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Bagni Elizabeth “Lizzy” Terrell began the Hood College Master’s in Biomedical Science program in the fall of 2013 and is a truly exemplary student and classroom leader. When speaking of Lizzy’s work on her thesis project, her NCI mentor, Dr. Susan Morrison states:  “Lizzy Terrell is one of the most talented young scientists that I have had the privilege to work with.  She is bright, articulate, and sets high standards for herself both in the quality of her work and in her thinking about scientific problems.  She embarks on a research career with outstanding potential.”  The BMS Faculty at Hood concur and look forward to reading the great scientific advances Lizzy will make throughout her career.  Lizzy also the won Hood’s Three-Minute Thesis Competition.

 

Become a (Better) Leader with Hood’s Doctoral Program!

Posted by | Business Administration, Doctorates, Educational Leadership, Graduate School Highlights | No Comments

bandsDid you know that Hood has a doctoral program in Organizational Leadership? Learn all about it directly from Kathleen Bands, the director of the program, on our brand new YouTube channel!

Meet Kathleen Bands

Hear her describe the program, which offers degree options in educational leadership (D.O.L.) and business administration (D.B.A.). Working with a cohort of peers from various backgrounds, doctoral candidates learn from coursework and practical experience that will help as they pursue their individual goals. Current students include school principals, researchers, human resources directors, and project managers. Several have undergraduate and/or graduate degrees from Hood, and aim to become the colleges’ first “Three Degree” graduates! Learn more about Dr. Bands and the program in the above video, as well as on our website (Hood Graduate School Doctoral Program).

Don’t forget to subscribe to the Graduate School’s brand new YouTube channel!

Never Giving Up On the Dream of a Degree

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TraciPic1Traci Holland, Associate Registrar for Graduate Studies, came to Hood College in 2002.  She began as Administrative Assistant to the Graduate Dean, then moved to the undergraduate admission office, where she managed the inquiry and application files for thousands of prospective students.  While working full-time, Traci completed her Bachelor’s degree in Psychology in 2007, often working or attending classes late into the evenings.  She is the first person in her family to earn a college degree.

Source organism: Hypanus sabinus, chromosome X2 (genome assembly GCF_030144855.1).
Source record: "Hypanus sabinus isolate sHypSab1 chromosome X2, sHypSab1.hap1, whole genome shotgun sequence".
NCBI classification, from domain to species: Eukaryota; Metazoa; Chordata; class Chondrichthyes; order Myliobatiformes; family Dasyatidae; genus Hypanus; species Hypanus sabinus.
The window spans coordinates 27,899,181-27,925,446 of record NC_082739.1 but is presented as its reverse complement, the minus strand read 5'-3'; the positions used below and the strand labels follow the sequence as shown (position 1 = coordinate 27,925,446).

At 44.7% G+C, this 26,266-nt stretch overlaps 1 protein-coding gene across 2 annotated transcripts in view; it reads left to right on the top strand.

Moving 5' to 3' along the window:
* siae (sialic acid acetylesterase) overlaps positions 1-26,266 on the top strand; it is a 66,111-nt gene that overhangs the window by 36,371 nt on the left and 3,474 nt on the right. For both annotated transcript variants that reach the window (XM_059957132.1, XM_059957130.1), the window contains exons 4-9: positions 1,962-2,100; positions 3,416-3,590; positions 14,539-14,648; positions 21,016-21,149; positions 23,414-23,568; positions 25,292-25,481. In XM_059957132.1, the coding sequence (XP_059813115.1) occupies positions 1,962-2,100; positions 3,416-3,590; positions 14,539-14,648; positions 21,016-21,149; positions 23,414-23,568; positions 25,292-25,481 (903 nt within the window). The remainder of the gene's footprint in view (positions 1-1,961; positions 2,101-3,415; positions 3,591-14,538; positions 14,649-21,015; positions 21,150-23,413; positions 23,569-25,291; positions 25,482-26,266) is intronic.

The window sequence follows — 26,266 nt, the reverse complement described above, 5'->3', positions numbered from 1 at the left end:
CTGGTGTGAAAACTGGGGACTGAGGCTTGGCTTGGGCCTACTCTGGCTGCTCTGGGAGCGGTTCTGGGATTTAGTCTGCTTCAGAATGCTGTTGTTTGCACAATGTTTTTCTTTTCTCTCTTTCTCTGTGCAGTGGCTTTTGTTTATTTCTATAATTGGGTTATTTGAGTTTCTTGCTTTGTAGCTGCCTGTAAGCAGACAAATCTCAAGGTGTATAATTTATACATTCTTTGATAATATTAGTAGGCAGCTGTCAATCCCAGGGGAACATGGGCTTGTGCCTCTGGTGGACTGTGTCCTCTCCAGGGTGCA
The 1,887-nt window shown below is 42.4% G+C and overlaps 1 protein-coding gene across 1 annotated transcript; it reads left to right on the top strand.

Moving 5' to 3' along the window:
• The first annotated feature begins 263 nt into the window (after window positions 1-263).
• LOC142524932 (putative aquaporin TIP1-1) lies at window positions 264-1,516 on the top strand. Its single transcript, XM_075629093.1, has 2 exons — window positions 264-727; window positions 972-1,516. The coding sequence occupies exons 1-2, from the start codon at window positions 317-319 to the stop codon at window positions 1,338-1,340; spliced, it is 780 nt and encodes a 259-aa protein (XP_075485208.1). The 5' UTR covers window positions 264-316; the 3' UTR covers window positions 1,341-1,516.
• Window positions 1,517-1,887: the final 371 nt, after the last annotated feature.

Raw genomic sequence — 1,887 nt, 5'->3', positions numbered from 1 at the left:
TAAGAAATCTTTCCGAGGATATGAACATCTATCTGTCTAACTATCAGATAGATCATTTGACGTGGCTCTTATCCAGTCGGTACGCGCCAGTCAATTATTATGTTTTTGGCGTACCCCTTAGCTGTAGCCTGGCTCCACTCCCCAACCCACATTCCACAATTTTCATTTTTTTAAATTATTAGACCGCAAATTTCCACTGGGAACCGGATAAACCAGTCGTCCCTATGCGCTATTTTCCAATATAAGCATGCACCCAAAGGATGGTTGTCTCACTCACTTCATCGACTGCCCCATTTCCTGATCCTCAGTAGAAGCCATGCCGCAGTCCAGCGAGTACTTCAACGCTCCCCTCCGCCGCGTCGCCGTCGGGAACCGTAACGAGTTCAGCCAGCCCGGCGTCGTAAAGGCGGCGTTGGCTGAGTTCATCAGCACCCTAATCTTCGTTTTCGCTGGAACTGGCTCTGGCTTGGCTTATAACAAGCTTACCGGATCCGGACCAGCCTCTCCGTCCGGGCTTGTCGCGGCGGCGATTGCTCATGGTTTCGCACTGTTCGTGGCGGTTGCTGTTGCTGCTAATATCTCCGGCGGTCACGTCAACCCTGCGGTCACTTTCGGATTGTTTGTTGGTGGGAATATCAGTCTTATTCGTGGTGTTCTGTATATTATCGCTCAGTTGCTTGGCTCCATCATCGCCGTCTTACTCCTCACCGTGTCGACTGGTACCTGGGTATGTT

In 2007, Traci moved back to the Graduate School as a Records Specialist, managing graduate student records from inquiry through to graduation.  Under the mentorship of then-Graduate School Dean Dr. Kathleen Bands, she streamlined processes, developed marketing and recruitment plans for every graduate program and oversaw general operations of the office, becoming Coordinator of Graduate Admissions in 2008. She earned her Master of Arts program in Human Sciences in 2010, winning the program’s Outstanding Student Award. Along with the degree came a promotion to Director of Graduate Admissions.  When the Registrar functions of graduate admissions were moved to the Registrar’s office in January 2015, Traci moved with them.  She continues to update processes between undergraduate and graduate student records management and is the go-to person for approximately 1000 graduate students.

In May 2016, Traci led her colleagues in establishing by-laws for the newly formed Staff Council.  In November, she was elected to represent the Academic Affairs Division on the Staff Council Board, and further elected as the council’s Vice-Chair.  As Vice-Chair, Traci heads the standing Nominating Committee of the Staff Council and represents staff issues as a voting member of the College’s Planning, Budgeting and Assessment Committee.  December saw Traci heading the holiday party planning committee and beginning the tradition of pairing a local charity with the event. Hood faculty and staff donated a truckload of food, clothing, toiletries, and various other sundries to the Frederick Rescue Mission.

In May 2017, the Graduate School honored Traci with the “Excellence in Service – Outstanding Staff Award for her efforts and performance supporting the Graduate School. She was nominated by a unanimous vote of the Graduate School staff, and Graduate Dean Dr. April Boulton said, “Given Traci’s long tenure in the Grad School prior to her move to the Registrar’s Office, we have turned to her again and again and again.  She has often been our “go to” on historical process, standard operating procedures, and so much more—she undeniably deserved the award.”

Traci knew when she began working at Hood that she was on the right career path.  “Having an education has always been so important to me.  I worked on my bachelor’s degree in bits and pieces from 1990 to 2007, never giving up on that dream.  It is a blessing every day that I can observe our students pursue that same dream.  I have been through many of the challenges and struggles that they have which allows me to be empathetic and supportive.  Commencement day is the proudest day for me as I watch those same students, who came to me nervous and uncertain, bounce across that stage with a profound sense of accomplishment.”